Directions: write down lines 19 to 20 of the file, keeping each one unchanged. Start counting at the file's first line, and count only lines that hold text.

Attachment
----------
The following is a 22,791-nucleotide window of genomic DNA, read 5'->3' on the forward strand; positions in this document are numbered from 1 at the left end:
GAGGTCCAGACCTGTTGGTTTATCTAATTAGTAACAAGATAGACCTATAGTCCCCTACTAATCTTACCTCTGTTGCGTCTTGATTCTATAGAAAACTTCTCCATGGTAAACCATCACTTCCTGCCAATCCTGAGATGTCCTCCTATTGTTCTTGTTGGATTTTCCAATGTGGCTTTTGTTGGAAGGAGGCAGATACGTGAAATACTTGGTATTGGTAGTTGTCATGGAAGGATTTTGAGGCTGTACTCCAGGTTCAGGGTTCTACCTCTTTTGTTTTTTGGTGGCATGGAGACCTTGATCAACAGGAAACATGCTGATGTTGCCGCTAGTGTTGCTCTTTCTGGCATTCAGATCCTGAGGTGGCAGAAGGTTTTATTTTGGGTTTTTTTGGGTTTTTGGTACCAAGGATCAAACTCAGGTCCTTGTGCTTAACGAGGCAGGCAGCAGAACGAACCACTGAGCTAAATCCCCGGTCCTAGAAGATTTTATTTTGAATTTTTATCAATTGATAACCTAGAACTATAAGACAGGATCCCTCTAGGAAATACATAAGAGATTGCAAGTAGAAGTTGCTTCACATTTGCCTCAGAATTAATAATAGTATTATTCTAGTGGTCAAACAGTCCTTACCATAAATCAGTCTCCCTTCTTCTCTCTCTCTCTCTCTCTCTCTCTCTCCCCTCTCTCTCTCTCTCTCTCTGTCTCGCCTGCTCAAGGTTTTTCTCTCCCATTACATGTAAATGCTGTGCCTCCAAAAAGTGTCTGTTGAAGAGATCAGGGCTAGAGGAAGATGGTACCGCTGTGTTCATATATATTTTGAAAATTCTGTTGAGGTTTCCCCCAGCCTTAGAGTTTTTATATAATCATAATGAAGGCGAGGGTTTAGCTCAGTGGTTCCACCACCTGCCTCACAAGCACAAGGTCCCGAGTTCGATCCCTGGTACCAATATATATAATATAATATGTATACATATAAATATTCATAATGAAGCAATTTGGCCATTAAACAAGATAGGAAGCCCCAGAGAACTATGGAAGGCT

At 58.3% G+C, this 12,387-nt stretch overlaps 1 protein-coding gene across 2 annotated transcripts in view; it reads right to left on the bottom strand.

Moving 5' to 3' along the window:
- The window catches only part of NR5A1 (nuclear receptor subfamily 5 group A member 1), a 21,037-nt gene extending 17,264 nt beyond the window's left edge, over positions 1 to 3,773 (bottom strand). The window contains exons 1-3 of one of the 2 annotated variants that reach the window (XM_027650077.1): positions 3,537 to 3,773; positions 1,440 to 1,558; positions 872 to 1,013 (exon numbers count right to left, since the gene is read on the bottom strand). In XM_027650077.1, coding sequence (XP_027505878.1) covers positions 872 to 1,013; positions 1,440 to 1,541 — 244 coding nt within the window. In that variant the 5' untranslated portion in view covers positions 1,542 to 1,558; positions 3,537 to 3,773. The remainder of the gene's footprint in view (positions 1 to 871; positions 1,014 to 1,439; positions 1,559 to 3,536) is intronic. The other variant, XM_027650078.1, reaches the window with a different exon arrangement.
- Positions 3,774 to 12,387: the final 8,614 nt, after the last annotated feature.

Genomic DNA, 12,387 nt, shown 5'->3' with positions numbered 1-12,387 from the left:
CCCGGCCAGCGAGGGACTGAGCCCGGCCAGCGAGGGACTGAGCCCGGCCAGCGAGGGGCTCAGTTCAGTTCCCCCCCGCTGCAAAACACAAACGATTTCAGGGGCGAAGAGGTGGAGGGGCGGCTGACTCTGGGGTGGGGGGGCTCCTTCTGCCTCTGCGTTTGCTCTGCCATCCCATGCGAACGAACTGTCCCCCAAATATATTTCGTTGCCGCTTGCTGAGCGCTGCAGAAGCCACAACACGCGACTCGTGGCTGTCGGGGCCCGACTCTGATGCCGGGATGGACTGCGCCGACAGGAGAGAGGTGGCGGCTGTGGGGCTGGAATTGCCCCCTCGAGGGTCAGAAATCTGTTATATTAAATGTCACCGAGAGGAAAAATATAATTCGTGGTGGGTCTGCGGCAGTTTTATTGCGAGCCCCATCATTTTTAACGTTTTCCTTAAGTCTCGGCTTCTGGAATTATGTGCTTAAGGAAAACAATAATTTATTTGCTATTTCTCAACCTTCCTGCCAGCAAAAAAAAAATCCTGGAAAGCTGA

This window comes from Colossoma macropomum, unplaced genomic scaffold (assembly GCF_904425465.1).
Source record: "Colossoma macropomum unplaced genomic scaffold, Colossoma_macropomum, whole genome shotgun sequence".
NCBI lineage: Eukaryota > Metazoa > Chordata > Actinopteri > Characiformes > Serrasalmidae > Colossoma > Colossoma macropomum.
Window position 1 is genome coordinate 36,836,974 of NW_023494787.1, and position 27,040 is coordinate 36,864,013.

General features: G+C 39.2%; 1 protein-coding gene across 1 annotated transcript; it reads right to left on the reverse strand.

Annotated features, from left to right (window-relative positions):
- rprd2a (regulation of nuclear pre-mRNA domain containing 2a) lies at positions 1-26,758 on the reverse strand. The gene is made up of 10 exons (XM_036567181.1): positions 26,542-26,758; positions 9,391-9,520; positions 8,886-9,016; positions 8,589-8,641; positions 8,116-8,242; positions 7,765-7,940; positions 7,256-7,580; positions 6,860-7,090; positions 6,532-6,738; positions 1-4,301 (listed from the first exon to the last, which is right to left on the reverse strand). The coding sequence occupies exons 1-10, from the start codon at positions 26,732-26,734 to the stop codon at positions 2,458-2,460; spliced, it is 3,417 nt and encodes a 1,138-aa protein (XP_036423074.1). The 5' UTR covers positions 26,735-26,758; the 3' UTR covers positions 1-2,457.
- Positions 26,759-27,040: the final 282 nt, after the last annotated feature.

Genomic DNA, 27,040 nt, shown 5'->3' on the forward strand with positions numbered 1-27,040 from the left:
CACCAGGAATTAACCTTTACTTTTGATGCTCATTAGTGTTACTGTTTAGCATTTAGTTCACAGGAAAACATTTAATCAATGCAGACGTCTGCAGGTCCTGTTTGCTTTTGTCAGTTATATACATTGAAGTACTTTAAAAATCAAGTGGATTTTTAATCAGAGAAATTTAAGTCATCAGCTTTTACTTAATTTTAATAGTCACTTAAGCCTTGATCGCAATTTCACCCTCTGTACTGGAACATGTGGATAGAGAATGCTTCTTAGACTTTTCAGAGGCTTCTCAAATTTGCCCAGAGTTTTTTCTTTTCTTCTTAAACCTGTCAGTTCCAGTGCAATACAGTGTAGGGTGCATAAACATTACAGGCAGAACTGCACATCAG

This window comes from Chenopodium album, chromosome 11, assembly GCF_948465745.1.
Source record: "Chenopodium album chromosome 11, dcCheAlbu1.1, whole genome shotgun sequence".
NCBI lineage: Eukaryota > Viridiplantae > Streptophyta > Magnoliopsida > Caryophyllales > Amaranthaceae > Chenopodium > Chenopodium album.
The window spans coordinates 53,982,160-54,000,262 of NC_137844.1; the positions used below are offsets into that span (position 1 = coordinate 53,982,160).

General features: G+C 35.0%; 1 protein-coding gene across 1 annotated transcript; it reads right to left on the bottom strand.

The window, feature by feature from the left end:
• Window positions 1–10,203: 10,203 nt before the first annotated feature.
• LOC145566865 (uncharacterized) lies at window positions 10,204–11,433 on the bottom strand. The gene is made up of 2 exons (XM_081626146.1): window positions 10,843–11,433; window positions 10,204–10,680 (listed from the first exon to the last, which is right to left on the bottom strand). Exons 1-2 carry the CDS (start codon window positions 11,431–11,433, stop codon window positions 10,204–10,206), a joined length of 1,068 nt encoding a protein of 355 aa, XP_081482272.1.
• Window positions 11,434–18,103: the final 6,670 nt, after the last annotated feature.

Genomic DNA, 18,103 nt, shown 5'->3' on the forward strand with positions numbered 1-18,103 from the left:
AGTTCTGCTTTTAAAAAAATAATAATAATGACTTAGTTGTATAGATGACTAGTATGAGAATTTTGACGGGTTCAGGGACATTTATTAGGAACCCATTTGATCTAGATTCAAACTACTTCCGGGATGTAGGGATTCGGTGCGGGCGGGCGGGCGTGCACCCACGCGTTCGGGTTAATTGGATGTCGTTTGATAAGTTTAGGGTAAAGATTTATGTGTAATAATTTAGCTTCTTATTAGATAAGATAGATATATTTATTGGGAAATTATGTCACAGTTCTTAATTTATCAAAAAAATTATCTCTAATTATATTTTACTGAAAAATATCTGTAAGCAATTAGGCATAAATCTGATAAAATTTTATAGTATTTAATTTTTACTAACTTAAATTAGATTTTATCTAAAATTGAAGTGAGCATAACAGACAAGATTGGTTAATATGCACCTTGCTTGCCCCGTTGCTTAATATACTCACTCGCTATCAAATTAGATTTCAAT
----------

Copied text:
This window comes from Chenopodium album, chromosome 11, assembly GCF_948465745.1.
Source record: "Chenopodium album chromosome 11, dcCheAlbu1.1, whole genome shotgun sequence".